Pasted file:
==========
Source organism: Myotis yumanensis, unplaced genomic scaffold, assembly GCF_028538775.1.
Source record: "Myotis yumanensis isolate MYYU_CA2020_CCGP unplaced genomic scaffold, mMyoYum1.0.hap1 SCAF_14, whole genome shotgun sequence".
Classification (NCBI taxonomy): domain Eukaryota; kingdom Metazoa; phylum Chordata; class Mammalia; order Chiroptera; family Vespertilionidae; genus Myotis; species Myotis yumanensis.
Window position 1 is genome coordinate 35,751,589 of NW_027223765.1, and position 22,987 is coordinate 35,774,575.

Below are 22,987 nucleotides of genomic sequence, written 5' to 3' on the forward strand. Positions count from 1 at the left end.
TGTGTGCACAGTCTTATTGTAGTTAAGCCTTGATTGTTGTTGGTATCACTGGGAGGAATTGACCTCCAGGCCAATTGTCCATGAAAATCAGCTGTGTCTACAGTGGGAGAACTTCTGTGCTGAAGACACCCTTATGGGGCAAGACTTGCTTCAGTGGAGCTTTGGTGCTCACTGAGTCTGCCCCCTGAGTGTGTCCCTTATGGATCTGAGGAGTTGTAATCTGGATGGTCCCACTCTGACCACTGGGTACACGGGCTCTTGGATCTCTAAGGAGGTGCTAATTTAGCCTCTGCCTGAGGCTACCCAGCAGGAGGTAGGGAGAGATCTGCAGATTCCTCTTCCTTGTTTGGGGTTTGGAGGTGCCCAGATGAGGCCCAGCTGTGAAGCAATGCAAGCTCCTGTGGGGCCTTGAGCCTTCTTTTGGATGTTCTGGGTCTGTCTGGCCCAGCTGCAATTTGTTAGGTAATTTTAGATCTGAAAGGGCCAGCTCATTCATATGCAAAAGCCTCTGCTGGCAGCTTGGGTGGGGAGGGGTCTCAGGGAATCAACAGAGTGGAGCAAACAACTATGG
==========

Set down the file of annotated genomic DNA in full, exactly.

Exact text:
Source organism: Myotis yumanensis, unplaced genomic scaffold, assembly GCF_028538775.1.
Source record: "Myotis yumanensis isolate MYYU_CA2020_CCGP unplaced genomic scaffold, mMyoYum1.0.hap1 SCAF_14, whole genome shotgun sequence".
Classification (NCBI taxonomy): domain Eukaryota; kingdom Metazoa; phylum Chordata; class Mammalia; order Chiroptera; family Vespertilionidae; genus Myotis; species Myotis yumanensis.
Window position 1 is genome coordinate 35,751,589 of NW_027223765.1, and position 22,987 is coordinate 35,774,575.

Below are 22,987 nucleotides of genomic sequence, written 5' to 3' on the forward strand. Positions count from 1 at the left end.
TGTGTGCACAGTCTTATTGTAGTTAAGCCTTGATTGTTGTTGGTATCACTGGGAGGAATTGACCTCCAGGCCAATTGTCCATGAAAATCAGCTGTGTCTACAGTGGGAGAACTTCTGTGCTGAAGACACCCTTATGGGGCAAGACTTGCTTCAGTGGAGCTTTGGTGCTCACTGAGTCTGCCCCCTGAGTGTGTCCCTTATGGATCTGAGGAGTTGTAATCTGGATGGTCCCACTCTGACCACTGGGTACACGGGCTCTTGGATCTCTAAGGAGGTGCTAATTTAGCCTCTGCCTGAGGCTACCCAGCAGGAGGTAGGGAGAGATCTGCAGATTCCTCTTCCTTGTTTGGGGTTTGGAGGTGCCCAGATGAGGCCCAGCTGTGAAGCAATGCAAGCTCCTGTGGGGCCTTGAGCCTTCTTTTGGATGTTCTGGGTCTGTCTGGCCCAGCTGCAATTTGTTAGGTAATTTTAGATCTGAAAGGGCCAGCTCATTCATATGCAAAAGCCTCTGCTGGCAGCTTGGGTGGGGAGGGGTCTCAGGGAATCAACAGAGTGGAGCAAACAACTATGG